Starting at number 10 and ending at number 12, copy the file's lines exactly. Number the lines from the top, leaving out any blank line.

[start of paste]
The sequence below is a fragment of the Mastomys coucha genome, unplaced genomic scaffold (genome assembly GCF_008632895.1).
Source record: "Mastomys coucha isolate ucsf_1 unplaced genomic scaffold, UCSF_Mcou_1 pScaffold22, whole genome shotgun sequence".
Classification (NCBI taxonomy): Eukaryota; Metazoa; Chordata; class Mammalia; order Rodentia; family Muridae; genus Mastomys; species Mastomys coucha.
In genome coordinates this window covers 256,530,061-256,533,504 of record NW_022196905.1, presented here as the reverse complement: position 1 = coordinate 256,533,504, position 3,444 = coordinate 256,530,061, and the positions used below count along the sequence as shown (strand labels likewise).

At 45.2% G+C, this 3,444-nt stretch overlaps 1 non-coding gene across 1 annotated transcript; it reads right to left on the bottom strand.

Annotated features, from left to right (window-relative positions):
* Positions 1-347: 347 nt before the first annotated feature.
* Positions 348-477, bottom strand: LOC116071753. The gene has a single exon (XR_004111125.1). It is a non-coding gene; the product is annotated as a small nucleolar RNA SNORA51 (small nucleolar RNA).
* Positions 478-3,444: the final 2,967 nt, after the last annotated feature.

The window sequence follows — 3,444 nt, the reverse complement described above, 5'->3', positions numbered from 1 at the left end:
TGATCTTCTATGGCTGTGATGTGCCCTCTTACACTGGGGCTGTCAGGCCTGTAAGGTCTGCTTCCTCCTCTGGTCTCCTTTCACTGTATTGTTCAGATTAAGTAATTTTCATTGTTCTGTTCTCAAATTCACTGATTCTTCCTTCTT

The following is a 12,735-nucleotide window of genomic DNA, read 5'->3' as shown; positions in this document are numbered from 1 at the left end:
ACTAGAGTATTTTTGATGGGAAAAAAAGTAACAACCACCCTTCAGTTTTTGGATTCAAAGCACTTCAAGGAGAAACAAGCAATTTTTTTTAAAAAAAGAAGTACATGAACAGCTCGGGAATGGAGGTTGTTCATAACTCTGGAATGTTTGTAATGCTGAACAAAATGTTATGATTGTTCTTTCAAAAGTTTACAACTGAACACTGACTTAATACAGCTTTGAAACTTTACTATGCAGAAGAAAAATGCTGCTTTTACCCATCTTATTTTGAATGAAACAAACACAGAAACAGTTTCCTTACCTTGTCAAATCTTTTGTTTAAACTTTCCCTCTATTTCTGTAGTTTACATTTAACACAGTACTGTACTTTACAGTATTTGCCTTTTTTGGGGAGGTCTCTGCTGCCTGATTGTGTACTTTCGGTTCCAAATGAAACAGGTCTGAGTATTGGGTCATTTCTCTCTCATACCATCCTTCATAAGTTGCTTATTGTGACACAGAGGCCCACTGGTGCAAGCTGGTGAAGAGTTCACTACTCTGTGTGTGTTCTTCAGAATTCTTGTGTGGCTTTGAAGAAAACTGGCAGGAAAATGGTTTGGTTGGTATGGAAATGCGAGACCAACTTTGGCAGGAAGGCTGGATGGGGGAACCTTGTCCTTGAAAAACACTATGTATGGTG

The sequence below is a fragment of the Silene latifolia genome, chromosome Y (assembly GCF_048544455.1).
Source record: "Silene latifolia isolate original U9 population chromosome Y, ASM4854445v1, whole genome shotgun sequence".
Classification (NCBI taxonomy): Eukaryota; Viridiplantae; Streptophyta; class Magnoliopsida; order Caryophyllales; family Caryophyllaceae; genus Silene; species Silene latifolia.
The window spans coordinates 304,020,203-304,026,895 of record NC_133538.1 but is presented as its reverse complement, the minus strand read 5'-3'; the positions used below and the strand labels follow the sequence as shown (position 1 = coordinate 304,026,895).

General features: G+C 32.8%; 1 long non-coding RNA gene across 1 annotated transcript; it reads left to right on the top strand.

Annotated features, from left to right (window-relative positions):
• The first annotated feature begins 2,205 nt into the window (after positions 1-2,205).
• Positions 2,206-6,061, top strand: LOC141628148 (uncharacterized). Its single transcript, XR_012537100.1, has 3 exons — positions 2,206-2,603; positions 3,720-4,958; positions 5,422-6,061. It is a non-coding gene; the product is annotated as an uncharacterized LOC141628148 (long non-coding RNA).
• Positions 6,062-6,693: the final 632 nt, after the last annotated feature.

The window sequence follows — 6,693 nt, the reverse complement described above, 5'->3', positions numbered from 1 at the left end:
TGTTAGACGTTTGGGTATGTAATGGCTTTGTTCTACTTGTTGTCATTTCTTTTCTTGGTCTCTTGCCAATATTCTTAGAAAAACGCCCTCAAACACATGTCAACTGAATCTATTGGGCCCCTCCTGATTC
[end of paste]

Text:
The window sequence follows — 3,444 nt, the reverse complement described above, 5'->3', positions numbered from 1 at the left end:
TGATCTTCTATGGCTGTGATGTGCCCTCTTACACTGGGGCTGTCAGGCCTGTAAGGTCTGCTTCCTCCTCTGGTCTCCTTTCACTGTATTGTTCAGATTAAGTAATTTTCATTGTTCTGTTCTCAAATTCACTGATTCTTCCTTCTT

The following is a 12,735-nucleotide window of genomic DNA, read 5'->3' as shown; positions in this document are numbered from 1 at the left end: